3.10.2019

Time and Eternity

This one's for you Bridge Building BFF




Let me tell you about St. Francis of Assisi in Hamilton, Montana. This is the church where I grew up as the first cradle Catholic in my family. My parents, brother and sister all came into the Roman Catholic Church just before I was born. My mom was the main reason they all joined. She, as an atheist, figured out one day that even if she believed with all her heart that something was true, that didn't make it true. This thought led her on a search for Truth and Truth found her.

She was blessed to have been introduced to Catholicism in a very traditional way (no R.C.I.A.). She sat down with the priest once a week and he taught her the basics of the faith in a very matter-of-fact way, nothing touchy feely. I imagine, to him this business of the Faith was a serious thing and he knew, because it is something we believe as Catholics, that God can be discovered by reason alone. This is how my mom discovered Him, or rather how He let her discover Him. That wise and traditional priest was tucked in the very small, very Catholic town of Cottonwood Idaho. Soon after my mom's entrance into the Catholic Church, my family moved to Montana and then I was born.

In those days just after the Second Vatican Council, the Catholic Church went through a major metamorphosis. It was supposedly a chance for the Church to enter into the modern world, to open up the doors and let the air in. It became a sort of psychedelic free fall into something that did not resemble the almost 2,000 year old historical Church. Mass, the primary place to worship God, which before this time was full of candles, incense, bells and reverence, became something very strange and very different than what it had been.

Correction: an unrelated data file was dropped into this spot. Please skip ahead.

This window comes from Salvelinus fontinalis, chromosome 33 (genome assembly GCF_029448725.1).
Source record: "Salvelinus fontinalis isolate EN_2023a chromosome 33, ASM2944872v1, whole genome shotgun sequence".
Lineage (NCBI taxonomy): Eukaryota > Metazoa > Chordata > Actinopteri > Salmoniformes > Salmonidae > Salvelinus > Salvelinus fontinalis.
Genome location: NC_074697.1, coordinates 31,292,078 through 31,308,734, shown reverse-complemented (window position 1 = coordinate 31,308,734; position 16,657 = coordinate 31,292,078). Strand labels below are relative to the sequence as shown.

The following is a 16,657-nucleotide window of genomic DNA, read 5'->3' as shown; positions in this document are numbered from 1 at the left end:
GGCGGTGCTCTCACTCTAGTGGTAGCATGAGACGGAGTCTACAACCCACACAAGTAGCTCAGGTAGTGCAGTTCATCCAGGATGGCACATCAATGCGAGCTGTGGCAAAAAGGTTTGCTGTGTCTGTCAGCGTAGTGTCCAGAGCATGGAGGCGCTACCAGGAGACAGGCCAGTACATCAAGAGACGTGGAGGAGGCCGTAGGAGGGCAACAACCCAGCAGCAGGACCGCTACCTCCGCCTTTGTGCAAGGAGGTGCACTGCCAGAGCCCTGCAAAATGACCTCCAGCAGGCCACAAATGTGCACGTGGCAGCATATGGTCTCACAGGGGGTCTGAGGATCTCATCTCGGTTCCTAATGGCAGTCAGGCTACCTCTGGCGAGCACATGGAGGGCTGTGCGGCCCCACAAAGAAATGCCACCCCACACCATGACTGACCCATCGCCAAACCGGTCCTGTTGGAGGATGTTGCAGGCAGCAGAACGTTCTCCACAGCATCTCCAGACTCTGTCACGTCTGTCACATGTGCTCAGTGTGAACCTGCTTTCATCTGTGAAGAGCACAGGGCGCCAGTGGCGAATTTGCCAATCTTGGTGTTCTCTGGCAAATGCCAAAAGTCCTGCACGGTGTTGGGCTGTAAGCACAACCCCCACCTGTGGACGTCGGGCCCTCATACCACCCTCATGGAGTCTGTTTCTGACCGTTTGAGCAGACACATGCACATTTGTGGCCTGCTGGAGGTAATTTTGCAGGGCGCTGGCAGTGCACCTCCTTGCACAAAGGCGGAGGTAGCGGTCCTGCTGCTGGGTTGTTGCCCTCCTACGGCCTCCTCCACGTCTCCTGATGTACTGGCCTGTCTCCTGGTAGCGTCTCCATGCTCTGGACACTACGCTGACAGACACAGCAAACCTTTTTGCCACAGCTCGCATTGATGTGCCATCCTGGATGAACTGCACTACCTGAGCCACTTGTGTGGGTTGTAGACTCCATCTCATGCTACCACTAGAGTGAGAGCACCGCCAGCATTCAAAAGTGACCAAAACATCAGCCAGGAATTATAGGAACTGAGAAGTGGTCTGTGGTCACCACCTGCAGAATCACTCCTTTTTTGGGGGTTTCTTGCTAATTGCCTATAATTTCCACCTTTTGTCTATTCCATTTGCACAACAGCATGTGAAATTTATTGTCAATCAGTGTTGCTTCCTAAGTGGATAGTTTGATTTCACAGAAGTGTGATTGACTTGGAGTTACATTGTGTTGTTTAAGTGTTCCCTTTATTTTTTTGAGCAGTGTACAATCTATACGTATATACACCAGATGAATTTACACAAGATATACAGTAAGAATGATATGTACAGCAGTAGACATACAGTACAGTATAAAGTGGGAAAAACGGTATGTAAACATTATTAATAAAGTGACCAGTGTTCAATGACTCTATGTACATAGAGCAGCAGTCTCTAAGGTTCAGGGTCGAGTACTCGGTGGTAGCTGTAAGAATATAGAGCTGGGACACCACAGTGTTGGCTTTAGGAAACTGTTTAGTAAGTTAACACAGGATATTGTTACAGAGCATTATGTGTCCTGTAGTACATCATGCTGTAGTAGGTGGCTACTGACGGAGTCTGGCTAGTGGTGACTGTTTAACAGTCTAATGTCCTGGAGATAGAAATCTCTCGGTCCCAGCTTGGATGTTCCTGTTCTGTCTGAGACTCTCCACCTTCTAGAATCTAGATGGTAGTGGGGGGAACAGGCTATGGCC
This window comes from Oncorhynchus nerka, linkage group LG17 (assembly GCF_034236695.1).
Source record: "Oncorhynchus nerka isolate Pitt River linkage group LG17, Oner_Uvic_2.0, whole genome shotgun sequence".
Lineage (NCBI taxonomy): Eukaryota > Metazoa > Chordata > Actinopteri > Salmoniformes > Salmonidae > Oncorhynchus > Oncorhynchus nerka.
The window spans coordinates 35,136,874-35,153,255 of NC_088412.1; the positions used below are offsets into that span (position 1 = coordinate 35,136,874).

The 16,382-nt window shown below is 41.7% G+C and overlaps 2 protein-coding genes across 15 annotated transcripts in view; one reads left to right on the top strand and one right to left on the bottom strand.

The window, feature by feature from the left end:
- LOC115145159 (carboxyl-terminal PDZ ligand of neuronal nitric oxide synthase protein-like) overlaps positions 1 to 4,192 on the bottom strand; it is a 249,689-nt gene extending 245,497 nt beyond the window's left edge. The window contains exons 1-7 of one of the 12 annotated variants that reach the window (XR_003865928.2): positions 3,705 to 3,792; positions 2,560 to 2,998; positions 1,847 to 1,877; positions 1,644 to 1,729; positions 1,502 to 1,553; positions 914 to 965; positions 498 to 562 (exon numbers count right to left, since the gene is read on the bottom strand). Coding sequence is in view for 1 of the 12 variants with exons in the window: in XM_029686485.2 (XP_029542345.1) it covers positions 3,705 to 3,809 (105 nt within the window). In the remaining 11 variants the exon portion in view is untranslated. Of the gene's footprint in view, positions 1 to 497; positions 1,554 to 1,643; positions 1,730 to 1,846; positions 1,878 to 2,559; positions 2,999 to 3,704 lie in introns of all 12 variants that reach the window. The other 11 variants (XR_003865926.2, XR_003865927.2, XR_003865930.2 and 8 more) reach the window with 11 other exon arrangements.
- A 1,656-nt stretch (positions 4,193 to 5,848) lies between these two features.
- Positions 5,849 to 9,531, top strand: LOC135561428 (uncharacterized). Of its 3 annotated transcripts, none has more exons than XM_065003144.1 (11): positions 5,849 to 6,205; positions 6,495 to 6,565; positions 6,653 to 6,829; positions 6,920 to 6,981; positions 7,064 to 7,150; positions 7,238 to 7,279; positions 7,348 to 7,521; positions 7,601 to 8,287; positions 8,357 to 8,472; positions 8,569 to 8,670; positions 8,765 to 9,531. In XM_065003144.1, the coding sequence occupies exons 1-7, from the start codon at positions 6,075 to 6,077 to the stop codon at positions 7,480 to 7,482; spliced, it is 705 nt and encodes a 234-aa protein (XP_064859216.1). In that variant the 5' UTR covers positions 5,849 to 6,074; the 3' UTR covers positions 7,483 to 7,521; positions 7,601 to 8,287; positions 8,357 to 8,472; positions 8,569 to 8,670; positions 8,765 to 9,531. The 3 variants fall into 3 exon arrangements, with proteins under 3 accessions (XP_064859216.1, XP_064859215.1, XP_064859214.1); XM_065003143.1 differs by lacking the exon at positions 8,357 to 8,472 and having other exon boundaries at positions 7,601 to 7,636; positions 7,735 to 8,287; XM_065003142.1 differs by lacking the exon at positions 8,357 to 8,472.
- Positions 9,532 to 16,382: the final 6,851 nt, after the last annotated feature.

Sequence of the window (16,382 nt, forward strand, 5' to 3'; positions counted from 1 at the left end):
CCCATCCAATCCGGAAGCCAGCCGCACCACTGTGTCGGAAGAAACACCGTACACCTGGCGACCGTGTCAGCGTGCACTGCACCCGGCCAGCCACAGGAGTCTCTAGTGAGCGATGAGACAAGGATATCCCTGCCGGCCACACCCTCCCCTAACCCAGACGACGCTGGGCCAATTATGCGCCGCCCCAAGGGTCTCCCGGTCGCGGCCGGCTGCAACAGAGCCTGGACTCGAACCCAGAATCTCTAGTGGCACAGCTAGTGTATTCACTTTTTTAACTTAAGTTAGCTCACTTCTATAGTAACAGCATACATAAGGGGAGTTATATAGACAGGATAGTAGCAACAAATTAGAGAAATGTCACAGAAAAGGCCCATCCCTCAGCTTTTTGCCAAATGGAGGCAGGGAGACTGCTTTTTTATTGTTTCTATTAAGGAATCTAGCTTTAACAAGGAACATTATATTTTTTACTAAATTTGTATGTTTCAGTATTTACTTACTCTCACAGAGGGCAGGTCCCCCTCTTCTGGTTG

I grew up as a folksy Catholic. Our main instrument in the choir was a banjo. We sang songs that were fun and we sometimes clapped and even danced. The sign of peace was a party. There was glad handing and the priest ventured down the isle and back again sure to kiss all the babies and all the old ladies kissed him. St. Francis of Assisi is a very old, historical building, but I never saw the stained glass windows or the, what I've been told was, a gorgeously ornate wooden alter. Instead, the windows were a the then modern color of olive green and the altar, get this, the alter was Plexiglas. I understand now what the alter really is, it's the place where the priests offers the sacrifice of the Mass. He makes present again the sacrifice of Christ on the cross using bread and wine. That bread and wine then becomes the body and blood of Jesus taken from the past and given to us in the present. Plexiglas for that??? It does not make any sense. Not only was it Plexiglas, it was not in the center. It was to the left while the ambo, where the Word of God is read was equal to it on the right. And...and the tabernacle was moved off to a side chapel. Only a little votive lamp indicated the presence of our Eucharistic Lord and I was never really even taught what that meant.

I grew up with a happy, clappy, Catholicism devoid of any real meaning other than we knew we were Christians by our love (whatever that meant) and we let out lights shine for all the world to see (huh?) and Jesus was my big brother and I made collages about Him Sunday school. Sadly, because my parents were converts, they were completely unaware of what was happening. Also, at the same time there was a powerful move of the Holy Spirit (the Charismatic movement). They were involved in that and I can say that is what saved them and what saved me.